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How Female Farmers Could Solve the Hunger Crisis

How Female Farmers Could Solve the Hunger Crisis

Apr 15 2014
Fighting gender inequity in global farming.

It's spring, and as sporadic rains fall on thirsty California, I am thinking about a certain biblical promise. Found in Hosea, it follows an assurance that God will heal, revive, and raise Israel up again: "He will come to us like the rain, Like the spring rain watering the earth" (NASB).

From a literary perspective, this comparison sounds just right. If God were an element, he'd be rain – soft yet torrential, the only remedy for desperate thirst and drought. But in Hosea's agricultural society, this promise was also literal. Rain was a saving grace, the invaluable resource that allowed crops to grow.

Today, rain still represents survival to rural families in the developing world. Small-scale subsistence farmers stake their lives on agriculture, relying on what they can grow to feed their families, earn an income, and send their kids to school. Armed with few resources, basic elements like water, seeds, and good soil mean the difference between hunger and health.

Yet, around the globe, millions of female subsistence farmers don't have equal access to basic resources to cultivate the land and sustain their communities. Mothers, sisters, daughters, and wives represent the backbone of the rural economy, especially in the developing world. They grow the food their families eat, cook meals, sell excess produce at market, and care for the household.

According to the UN's Food and Agriculture Organization, women make up nearly half of the rural workforce, yet receive only 5 percent of agricultural extension services, such as training and seeds. Despite their role in the rural food system, female subsistence farmers remain one of the most under-resourced demographics in the world.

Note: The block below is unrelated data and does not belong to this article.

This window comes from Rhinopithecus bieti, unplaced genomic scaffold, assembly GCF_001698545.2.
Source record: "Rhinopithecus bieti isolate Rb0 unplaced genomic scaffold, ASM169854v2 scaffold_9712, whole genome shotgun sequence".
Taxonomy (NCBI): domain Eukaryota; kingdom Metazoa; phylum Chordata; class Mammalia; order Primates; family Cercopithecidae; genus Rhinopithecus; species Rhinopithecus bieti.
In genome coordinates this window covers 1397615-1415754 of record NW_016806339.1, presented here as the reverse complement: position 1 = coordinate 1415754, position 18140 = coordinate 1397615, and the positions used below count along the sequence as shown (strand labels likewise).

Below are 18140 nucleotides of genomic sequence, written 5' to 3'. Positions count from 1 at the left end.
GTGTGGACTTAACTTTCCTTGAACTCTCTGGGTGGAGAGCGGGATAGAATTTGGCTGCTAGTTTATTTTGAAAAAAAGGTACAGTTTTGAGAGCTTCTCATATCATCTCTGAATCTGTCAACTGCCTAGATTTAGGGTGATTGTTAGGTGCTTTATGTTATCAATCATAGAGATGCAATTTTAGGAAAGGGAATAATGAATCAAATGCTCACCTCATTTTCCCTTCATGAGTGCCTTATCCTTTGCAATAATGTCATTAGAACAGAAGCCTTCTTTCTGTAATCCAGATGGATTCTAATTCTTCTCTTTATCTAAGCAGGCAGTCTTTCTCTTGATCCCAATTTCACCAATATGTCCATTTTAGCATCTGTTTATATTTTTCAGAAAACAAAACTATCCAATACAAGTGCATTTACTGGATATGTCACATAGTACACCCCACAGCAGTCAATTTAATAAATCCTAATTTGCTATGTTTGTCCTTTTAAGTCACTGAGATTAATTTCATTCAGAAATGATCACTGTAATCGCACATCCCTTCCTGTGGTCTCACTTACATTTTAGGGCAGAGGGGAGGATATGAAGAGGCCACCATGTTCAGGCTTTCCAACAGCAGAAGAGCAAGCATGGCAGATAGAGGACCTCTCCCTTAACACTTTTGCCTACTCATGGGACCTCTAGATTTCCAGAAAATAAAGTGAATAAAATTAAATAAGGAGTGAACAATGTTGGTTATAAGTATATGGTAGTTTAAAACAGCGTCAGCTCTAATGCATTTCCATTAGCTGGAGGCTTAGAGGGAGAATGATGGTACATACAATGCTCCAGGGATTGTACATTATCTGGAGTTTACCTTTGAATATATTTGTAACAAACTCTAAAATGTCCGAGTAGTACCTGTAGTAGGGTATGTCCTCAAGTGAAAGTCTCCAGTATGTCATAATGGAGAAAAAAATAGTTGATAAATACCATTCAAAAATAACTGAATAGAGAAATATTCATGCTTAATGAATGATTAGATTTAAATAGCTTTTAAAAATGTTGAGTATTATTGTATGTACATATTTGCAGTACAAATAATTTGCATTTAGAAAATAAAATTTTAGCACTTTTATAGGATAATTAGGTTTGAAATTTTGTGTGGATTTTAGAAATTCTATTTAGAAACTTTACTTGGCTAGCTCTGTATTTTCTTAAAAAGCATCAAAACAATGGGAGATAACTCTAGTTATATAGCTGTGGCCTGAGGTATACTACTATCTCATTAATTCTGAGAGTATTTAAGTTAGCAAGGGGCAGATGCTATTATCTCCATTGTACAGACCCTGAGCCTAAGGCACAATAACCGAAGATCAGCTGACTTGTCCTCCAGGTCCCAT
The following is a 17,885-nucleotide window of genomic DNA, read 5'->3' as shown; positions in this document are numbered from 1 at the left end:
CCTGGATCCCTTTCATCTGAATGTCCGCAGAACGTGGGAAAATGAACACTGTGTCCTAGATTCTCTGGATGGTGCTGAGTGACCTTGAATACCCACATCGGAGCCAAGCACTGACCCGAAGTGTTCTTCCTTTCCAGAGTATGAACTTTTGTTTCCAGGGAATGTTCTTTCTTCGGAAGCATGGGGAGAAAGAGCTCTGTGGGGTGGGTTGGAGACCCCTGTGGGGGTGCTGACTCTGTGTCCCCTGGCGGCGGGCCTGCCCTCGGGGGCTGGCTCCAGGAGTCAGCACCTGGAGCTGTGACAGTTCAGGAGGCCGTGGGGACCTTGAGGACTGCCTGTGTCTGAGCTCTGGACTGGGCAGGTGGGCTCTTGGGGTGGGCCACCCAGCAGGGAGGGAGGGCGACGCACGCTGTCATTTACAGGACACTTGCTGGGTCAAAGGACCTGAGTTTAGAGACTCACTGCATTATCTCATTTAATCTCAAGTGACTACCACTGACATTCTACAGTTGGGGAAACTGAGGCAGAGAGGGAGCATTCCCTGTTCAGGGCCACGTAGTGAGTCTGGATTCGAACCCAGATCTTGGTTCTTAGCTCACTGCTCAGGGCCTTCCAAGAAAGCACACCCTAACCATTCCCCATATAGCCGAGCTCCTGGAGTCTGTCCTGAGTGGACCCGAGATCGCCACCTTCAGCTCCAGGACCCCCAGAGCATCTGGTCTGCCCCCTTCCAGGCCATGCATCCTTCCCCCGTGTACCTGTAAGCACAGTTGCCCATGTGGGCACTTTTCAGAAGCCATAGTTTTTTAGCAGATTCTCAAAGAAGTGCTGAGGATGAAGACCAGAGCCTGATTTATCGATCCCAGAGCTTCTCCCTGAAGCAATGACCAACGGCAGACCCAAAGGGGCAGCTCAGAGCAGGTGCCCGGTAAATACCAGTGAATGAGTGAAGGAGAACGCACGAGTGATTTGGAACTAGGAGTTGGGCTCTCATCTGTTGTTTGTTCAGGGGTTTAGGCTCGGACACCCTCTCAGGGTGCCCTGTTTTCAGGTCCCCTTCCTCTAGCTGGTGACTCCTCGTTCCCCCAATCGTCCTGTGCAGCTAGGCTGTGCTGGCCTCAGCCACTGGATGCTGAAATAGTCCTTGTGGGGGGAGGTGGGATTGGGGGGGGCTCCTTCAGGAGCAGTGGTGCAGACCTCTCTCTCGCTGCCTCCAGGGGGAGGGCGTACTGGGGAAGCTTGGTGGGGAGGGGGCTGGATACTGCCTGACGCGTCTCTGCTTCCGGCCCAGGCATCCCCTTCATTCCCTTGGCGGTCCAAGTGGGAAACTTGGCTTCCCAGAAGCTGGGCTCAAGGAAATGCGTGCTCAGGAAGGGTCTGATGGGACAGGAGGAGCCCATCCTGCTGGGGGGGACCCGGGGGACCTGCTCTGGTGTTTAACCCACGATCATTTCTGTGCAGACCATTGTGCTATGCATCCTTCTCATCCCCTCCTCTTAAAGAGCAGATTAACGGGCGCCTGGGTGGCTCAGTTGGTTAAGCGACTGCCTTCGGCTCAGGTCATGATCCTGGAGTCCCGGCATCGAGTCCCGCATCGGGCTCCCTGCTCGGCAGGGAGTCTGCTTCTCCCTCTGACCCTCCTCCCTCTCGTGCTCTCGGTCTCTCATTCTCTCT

This gender inequality carries desperate consequences. Lack of basic tools and training means women grow and harvest significantly lower yields than men – not because they can't farm as well, but because they don't have necessary resources. In fact, female farmers do more to increase food security in rural communities than men. Women cultivate vegetable gardens and edible crops close to home, which allows them to watch their children and cook meals. In contrast, men tend to travel further from the house to grow cash crops like tobacco, coffee, and corn – crops that do little to supplement diet.

If these women could achieve the same yields as men, studies estimate that 150 million undernourished people in the developing world would have enough to eat. This number should both shock us and move us to action, ensuring that female farmers have the tools they need to feed a hungry world.

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